Well into the second half, UCSD took a blow when Makenna Gandara, dribbling the ball into the attacking half, was fouled from behind by a clumsy Colorado defender. What appeared to be a harmless trip ended with Gandara on the ground in pain, clutching her knee and unable to get up. Eventually, the medical staff brought her off the field and while they tended to her injuries, UCSD would have to play without their star forward. The referee gave the Tritons a free kick for the horrible foul, and senior Emma Schoenthal stepped up to take the shot, blasting the ball into the back of the net just above the keeper’s reach. Her goal was for Makenna, and UCSD was rejuvenated with a purpose to make Colorado pay for their teammate’s injury. In a fit of passion, junior Lizard Blackwell received a yellow card for body checking one of the opposition’s defenders after the ball was passed. Tempers were high and UCSD, desperate to score two more, poured on the attack.
Only ten minutes or so remained in the second half, and the Tritons knew their championship hopes were on the line if they didn’t get the maximum amount of goals. After missing a clear breakaway shot at the keeper, sophomore Cynthia Ruiz-Lopez finally found the back of the net off a corner kick from McKenzie Kirn, firing a low shot past a stationary Colorado defense for the fourth goal. With the clock ticking away, the Tritons refused to cease their heavy pressure and won another corner kick. This time, Emma Schoenthal chipped a perfect ball into the crowd of players. Soaring above all others was freshman Natalie Maloney who, in the dramatic climax of the game, headed the ball past the keeper’s outstretched hands and gave UCSD the final goal they needed. Minutes later, as the referee blew the final whistle, the Tritons cheered with relief and happiness. The scoreboard showed: UCSD 5, COLORADO, 0. What it didn’t show was the Tritons’ teamwork at its finest: a combination of clinical, goal-hungry forwards, dominant and composed midfielders, and a strong defensive backline that helped the team achieve what seemed at the time “impossible”. Though one of their starters dislocated her patella and would not be able to play for the rest of the tournament, UCSD pulled through for this bittersweet victory. After the game, they found out they earned the wildcard seed that would pit them against rivals UCSB in the quarterfinals later that day.
UCSD Holds Their Own Against UCSB, But Falls Short
On Oct. 14th, the UCSD Tritons took on the UCSB Gauchos in the quarterfinals of the UCSB Invitational tournament, only 40 minutes after crushing Colorado for the 5-0 win which allowed them to advance into the knockout round of the champions bracket. Despite the lack of rest, the Tritons suited up in their home colors and were determined to fight for a victory against the hosts. Undeterred by UCSB’s loud and obnoxious music playlist, UCSD warmed up on the field with dynamic play, focusing on the challenge that lay before them. In the beginning of the half, the Tritons were the better team as their midfield maintained most of the possession and created numerous chances on goal, including some powerful long-range shots. Their momentum took a turn, however, when UCSB capitalized on their only opportunity: a Gaucho forward crossed a ball across the box to the opposite forward who settled the ball, took a touch past the Triton defense, and calmly placed the ball into the back of the net. Later into the half, UCSB was awarded a penalty kick for an arguable trip in the box. Keeper Amy Schwartz lunged toward her top right corner to parry the penalty kick into the post for a messy but safe rebound, keeping the Tritons in the game.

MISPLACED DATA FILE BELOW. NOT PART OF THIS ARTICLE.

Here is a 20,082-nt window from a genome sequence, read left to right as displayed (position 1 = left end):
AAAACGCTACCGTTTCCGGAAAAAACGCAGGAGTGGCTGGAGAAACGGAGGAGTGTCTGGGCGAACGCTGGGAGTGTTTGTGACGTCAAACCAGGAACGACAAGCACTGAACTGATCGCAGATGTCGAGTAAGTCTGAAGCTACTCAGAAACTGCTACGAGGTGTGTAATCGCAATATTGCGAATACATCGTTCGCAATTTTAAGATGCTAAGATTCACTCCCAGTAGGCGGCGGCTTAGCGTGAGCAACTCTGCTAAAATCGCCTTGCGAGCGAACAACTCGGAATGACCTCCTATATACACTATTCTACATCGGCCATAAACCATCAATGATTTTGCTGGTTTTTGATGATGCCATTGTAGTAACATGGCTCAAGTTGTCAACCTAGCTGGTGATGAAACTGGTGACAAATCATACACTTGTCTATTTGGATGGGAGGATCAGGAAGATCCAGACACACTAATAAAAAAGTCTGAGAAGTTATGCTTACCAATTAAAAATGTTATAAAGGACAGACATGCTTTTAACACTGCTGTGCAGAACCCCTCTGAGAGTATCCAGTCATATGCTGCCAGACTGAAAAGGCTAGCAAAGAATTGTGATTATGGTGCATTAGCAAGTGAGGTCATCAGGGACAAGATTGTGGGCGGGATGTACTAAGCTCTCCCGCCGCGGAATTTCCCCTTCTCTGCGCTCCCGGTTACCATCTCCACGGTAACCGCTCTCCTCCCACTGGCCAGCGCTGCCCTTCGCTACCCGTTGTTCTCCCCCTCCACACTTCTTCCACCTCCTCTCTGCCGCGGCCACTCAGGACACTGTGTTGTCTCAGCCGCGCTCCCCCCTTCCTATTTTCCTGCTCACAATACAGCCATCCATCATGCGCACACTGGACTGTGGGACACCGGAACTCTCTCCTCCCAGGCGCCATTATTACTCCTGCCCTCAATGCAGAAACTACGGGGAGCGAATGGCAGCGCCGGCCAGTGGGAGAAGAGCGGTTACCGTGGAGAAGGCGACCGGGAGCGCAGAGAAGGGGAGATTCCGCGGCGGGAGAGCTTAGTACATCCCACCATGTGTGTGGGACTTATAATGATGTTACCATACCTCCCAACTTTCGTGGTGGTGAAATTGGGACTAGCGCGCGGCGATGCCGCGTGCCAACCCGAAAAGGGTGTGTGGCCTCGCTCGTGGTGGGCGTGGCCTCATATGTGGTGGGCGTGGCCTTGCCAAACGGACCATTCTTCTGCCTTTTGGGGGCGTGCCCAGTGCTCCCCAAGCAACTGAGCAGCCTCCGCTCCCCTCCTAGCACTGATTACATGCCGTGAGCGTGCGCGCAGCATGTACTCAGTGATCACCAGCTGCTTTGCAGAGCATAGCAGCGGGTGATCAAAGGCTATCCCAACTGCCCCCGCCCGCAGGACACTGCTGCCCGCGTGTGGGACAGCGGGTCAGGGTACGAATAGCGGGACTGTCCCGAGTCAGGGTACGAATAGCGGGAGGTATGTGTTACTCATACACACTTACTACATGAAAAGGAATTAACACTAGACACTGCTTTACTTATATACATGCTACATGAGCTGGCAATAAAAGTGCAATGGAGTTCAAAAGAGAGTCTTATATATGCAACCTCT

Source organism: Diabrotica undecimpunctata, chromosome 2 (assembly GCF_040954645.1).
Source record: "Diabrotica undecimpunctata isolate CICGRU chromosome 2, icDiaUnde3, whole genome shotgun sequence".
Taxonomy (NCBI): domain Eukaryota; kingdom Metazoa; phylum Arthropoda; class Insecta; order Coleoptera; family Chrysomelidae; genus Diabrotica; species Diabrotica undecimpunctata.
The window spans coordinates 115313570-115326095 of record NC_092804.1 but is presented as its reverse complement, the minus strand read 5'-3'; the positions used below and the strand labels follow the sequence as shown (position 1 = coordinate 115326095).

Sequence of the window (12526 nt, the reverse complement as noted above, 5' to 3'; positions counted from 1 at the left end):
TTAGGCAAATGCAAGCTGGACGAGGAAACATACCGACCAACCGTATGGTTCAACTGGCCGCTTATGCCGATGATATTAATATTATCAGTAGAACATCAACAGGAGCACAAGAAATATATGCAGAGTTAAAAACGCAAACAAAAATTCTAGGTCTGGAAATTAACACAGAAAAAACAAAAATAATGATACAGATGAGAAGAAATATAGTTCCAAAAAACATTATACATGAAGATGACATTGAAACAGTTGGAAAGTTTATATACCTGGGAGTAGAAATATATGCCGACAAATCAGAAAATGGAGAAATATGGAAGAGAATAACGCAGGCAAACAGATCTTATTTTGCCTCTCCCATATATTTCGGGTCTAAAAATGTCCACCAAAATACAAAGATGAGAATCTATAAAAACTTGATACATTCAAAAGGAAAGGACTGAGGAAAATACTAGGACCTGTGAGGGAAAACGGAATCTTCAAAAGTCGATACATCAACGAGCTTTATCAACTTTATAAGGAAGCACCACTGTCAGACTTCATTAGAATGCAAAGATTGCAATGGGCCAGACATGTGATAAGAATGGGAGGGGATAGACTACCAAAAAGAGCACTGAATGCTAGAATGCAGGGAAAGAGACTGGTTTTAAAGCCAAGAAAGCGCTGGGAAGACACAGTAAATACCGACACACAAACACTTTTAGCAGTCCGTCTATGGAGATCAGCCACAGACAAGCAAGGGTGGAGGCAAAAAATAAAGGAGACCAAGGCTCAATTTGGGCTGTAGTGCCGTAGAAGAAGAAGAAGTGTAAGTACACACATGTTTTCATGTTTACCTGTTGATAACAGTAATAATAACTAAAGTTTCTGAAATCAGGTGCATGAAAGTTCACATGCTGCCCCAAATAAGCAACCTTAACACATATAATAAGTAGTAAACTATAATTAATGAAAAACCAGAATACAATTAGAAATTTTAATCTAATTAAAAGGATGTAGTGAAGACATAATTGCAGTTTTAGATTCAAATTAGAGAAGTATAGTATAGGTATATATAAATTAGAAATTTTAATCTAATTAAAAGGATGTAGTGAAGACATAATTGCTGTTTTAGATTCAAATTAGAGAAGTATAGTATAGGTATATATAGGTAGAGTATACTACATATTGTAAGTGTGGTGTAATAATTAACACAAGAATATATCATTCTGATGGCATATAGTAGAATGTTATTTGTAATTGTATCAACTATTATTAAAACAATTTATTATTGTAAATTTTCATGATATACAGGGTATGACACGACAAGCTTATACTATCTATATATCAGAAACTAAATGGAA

Coming into the second half, the Tritons were hungry for a goal, putting heavy pressure on their opponent’s back line in hopes of scoring the equalizer. Both sides had their share of chances, but as each team ran up and down the field, UCSD’s fatigue from the Colorado game was starting to show. Several minutes later, a poor turnover by the Triton’s backline was pounced on by a pressuring UCSB forward, leading to a breakaway and the Gauchos’ second goal of the game. The Tritons’ playoff dreams appeared to be crushed; but with 15 minutes left, a UCSB defender passed a ball back to her keeper who illegally picked it up. The referee called for an indirect free kick right outside the six-yard box, which senior Emma Schoenthal fired, at close range, against a rushing wall of defenders across the goal line. The score was now closer than ever, and the Tritons were inspired with a renewed sense of passion and urgency to tie the game. With the clock counting down, the Tritons were relentlessly trying to score a second goal. It almost came with forward Lizard Blackwell’s unexpected but magnificent bicycle kick from the top of the 18-yard box that just went over the crossbar. As the Gauchos continued to waste time by holding the ball by the corner flag, UCSD was unable to score a goal, ending the game in a 2-1 victory for UCSB.
Next week, UCSD resumes league play with a home game against UC Irvine on Oct. 21 as well an away game against UCSB on Oct. 22 with hopes of taking revenge and beating the Gauchos.